[et_pb_section admin_label=”section”] [et_pb_row admin_label=”row”] [et_pb_column type=”4_4″][et_pb_text admin_label=”Text”]When hockey fans think of goaltender Thomas Greiss, most think of him as a fringe NHL starter. For the people on Long Island that rooted for him for five seasons, Greiss was so much more than just a goaltender. He was a leader, a mentor, and a key reason why the Islanders are dominant today.
Year in and year out, Greiss helped lay the building blocks for a winning culture. That allowed doors to open like Lou Lamoriello and Barry Trotz joining the club in 2019, which turned them into Stanley Cup contenders for the first time since the Dynasty days.
In 2015, his first year in blue and orange, Greiss was electric. He backstopped the Islanders to the second round of the playoffs for the first time since 1997. Against a tough Florida Panthers group, Greiss gave it his all with jaw-dropping saves that allowed his team to crawl their way back from down three games to one.
Four years ago tonight, Thomas Greiss makes the biggest save in over two decades for the #Isles. And Call-up Alan Quine scores his first Stanley Cup Playoff goal in his career in double overtime to win game five in Sunrise and sets up the series clinching game two nights later. pic.twitter.com/UboHVzm0ki — Rob Taub (@RTaub_) April 22, 2020
Although the Islanders failed to make the playoffs from 2016-2018, the Islanders made it back in 2019. The play of Greiss and his partner Robin Lehner was key as they took home the Jennings Trophy. The Islanders’ run ended in the second round against the Carolina Hurricanes but positive steps in the right direction.
It was evident in the 2019-20 season that Greiss’s time with the Islanders was coming to an end. Backed by subpar play and the signing of elite goaltending prospect Ilya Sorokin, the unrestricted free agent would be looking for a new home in the offseason. However, that did not stop him from being the best teammate he could be. In the Canadian bubbles, Sorokin joined the Islanders, just to practice. Greiss took the time to work with him, talk with him, knowing that he was his replacement.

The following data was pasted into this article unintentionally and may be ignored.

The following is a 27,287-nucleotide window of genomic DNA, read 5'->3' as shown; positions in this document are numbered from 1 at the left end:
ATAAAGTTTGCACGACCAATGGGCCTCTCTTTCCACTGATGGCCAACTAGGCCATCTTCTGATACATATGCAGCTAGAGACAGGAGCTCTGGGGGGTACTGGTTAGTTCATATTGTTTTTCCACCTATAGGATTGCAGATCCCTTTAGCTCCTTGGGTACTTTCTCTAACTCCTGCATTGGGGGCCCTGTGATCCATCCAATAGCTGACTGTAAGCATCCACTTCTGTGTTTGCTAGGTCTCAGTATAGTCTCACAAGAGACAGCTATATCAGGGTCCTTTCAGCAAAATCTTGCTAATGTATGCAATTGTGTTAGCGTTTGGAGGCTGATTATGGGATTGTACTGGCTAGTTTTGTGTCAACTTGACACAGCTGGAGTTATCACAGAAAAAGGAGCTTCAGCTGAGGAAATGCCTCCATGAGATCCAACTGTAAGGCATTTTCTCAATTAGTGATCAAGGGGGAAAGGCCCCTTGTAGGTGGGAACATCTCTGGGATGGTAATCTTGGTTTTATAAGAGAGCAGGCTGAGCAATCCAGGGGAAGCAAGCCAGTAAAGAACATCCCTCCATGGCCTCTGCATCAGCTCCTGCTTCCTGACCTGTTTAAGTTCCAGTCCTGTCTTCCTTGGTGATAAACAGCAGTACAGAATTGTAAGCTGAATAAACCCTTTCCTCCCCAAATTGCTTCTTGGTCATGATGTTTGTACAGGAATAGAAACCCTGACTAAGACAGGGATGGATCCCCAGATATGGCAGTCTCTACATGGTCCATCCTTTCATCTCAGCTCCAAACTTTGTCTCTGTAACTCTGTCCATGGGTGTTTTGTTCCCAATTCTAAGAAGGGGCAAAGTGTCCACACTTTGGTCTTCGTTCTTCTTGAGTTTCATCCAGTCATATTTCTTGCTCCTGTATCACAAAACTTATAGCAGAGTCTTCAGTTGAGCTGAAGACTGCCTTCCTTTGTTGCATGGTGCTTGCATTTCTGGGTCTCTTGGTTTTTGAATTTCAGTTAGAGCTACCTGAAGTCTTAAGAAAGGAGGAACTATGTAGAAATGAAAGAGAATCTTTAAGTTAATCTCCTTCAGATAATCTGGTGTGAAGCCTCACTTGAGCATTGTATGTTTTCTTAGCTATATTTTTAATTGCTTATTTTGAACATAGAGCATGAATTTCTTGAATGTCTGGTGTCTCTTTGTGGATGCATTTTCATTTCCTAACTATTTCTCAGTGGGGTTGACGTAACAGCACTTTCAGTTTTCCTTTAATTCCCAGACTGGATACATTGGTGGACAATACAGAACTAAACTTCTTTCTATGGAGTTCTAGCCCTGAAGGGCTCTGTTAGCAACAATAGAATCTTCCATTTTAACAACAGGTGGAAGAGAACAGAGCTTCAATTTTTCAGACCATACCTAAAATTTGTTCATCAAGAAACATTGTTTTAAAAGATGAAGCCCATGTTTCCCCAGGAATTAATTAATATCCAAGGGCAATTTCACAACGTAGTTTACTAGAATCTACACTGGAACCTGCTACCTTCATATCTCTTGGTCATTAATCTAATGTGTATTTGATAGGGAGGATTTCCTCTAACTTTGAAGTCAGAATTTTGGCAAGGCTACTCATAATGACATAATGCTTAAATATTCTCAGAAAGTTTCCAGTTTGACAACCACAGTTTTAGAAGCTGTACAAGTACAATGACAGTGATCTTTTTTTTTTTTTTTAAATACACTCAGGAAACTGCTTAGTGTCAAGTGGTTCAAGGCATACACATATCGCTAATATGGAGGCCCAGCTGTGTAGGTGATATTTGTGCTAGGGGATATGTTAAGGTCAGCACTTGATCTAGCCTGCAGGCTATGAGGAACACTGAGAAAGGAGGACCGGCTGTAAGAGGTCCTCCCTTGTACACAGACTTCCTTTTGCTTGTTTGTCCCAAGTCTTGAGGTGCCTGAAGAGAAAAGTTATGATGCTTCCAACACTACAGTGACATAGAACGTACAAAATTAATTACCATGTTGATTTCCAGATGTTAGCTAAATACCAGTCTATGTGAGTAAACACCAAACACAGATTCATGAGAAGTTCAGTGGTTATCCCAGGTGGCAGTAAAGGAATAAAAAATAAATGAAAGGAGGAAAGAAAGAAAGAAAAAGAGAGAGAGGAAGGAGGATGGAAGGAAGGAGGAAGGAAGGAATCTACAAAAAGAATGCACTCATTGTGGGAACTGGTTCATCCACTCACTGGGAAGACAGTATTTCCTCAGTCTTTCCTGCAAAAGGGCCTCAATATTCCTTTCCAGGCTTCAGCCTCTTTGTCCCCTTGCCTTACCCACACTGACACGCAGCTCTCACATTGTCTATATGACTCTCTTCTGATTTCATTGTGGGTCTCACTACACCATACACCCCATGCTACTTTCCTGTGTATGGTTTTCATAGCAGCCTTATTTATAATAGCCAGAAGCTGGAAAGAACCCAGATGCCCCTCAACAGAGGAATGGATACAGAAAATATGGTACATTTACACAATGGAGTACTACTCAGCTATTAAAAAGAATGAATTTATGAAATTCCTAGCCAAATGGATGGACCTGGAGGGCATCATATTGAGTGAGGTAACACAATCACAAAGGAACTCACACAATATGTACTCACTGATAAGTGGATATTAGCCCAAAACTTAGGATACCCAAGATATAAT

During last year’s long playoff run, Greiss was given a game seven start against the Philadelphia Flyers. He shut out the Flyers in a 4-0 victory, as the Islanders were onto the Eastern Conference Finals for the first time since 1997. Their run would end there, signifying the end of Greiss’s time as an Islander.
Greiss decided to sign a two-year deal with the struggling Detroit Red Wings in the offseason. Their historical struggles of 2019-20 did not phase Greiss. He saw an opportunity to help turn around another franchise.
This season Greiss has had to battle for an .888 save percentage (SV%) and a 3.42 goals-against average (GAA). Regardless of the stats, Greiss has brought a competitive drive to a franchise that desperately needed it. They have improved in not just goals-against per game, but have also seen a slight uptick in their offensive production. While their point percentage is not high at .324, that is light-years better than their .275 from last season.
Baby steps, but steps.
Greiss’s play now and over the next year will allow the Red Wings to create a new identity, a winning identity. He may not be in Detroit when that happens, but he indeed will have played a significant role. Greiss truly embodies what it means to be an Unsung Hero.
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